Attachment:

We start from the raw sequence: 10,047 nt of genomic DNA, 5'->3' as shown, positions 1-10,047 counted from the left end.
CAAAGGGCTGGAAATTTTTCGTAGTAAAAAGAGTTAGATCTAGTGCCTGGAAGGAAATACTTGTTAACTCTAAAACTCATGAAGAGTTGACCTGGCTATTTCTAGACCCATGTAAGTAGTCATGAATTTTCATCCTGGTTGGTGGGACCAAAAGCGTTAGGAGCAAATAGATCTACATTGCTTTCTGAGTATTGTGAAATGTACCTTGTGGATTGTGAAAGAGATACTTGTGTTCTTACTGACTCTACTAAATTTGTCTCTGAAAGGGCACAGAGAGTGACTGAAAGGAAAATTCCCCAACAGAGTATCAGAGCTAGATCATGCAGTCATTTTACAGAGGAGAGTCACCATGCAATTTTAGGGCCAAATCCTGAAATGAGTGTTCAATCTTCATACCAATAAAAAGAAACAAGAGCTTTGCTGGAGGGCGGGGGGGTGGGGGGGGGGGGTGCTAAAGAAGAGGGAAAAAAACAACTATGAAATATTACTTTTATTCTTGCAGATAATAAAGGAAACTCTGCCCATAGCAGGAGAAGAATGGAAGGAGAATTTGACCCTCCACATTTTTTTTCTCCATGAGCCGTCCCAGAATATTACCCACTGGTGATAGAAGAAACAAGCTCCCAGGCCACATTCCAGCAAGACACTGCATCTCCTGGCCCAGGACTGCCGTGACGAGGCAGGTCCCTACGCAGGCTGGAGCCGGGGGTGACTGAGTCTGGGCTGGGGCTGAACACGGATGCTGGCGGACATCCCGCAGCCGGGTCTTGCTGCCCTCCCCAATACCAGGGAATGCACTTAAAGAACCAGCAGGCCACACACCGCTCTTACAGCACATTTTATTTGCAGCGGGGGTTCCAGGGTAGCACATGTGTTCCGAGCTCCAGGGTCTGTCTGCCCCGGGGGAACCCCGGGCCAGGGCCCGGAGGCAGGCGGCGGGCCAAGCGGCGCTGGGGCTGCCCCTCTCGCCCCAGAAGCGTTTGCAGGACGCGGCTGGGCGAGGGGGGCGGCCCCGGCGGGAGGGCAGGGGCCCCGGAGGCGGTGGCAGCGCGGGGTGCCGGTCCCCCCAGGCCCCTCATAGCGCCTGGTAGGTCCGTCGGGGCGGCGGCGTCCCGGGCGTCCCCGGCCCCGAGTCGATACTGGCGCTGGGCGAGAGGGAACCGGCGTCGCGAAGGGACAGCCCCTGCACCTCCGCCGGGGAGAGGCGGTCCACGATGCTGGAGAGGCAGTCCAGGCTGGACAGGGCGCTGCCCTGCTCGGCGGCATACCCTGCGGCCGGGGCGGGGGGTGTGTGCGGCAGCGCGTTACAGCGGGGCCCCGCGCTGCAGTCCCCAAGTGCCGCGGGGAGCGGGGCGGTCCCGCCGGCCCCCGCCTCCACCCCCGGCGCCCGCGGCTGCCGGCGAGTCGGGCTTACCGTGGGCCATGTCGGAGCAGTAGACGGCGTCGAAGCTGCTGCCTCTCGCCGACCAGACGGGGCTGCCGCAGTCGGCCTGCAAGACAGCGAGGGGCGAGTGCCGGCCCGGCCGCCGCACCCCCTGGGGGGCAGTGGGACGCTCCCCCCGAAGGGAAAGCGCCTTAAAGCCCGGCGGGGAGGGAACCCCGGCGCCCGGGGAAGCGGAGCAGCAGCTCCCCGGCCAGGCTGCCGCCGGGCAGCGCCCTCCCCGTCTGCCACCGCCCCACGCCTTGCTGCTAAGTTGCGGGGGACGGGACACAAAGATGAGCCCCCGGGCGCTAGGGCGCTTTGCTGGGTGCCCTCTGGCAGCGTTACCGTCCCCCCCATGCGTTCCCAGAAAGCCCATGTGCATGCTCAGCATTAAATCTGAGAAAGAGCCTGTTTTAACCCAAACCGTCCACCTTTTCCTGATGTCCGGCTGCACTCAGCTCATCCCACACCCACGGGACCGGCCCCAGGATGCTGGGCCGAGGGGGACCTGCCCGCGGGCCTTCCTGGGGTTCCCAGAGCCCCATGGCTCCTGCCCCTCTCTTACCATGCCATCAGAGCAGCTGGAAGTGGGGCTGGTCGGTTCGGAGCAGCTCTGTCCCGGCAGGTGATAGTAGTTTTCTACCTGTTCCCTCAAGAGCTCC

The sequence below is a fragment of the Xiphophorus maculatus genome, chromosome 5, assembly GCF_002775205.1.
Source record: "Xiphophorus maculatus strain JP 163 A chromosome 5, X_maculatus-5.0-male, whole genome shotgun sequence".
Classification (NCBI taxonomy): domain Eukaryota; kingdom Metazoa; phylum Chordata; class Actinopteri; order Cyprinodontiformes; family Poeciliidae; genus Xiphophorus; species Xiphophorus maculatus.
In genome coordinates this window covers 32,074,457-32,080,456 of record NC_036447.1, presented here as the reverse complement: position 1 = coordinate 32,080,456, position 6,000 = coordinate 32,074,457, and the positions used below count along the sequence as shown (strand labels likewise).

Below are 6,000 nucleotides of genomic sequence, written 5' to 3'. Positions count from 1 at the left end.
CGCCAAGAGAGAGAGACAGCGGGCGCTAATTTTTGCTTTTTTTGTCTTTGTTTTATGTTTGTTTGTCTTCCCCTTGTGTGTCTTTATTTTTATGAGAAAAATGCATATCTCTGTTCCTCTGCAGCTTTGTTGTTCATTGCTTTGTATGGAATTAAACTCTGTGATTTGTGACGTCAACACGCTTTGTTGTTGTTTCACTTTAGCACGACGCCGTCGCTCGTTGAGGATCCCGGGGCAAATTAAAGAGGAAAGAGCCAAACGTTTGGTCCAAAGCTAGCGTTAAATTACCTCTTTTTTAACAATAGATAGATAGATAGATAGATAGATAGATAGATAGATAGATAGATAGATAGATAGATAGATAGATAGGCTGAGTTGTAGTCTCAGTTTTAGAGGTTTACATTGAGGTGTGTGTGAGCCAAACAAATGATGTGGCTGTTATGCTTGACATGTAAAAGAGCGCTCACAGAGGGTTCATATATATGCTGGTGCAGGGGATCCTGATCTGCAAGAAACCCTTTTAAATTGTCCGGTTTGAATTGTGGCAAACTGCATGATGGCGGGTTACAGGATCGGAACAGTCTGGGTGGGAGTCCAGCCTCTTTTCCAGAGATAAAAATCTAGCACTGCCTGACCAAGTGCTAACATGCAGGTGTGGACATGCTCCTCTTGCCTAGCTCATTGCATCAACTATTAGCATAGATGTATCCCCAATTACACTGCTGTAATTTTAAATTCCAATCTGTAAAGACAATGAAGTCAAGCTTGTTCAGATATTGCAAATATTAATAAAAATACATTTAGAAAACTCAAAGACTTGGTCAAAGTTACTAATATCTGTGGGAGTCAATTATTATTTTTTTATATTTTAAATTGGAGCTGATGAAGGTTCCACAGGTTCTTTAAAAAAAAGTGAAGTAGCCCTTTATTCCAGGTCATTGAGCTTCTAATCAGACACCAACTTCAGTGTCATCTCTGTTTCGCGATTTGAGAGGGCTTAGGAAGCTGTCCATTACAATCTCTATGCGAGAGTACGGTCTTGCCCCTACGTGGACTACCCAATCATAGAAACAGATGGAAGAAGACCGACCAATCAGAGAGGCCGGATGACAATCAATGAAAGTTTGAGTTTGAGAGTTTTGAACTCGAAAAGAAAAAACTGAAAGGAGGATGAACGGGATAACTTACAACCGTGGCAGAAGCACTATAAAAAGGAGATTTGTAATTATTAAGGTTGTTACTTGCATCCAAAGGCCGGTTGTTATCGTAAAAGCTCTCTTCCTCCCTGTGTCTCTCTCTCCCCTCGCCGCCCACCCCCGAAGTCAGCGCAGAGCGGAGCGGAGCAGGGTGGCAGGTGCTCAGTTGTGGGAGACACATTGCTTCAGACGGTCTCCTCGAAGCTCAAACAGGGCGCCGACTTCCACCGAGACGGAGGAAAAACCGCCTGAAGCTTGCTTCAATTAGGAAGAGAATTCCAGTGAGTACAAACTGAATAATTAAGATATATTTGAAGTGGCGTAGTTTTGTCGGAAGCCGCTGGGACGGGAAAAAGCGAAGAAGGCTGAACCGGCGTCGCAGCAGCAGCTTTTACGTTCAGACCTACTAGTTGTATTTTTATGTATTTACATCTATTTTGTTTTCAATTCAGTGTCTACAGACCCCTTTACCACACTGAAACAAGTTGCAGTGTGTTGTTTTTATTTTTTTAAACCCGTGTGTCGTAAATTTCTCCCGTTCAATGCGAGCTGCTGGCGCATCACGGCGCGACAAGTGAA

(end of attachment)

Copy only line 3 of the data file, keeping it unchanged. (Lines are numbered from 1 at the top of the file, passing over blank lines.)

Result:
The sequence below is a fragment of the Xiphophorus maculatus genome, chromosome 5, assembly GCF_002775205.1.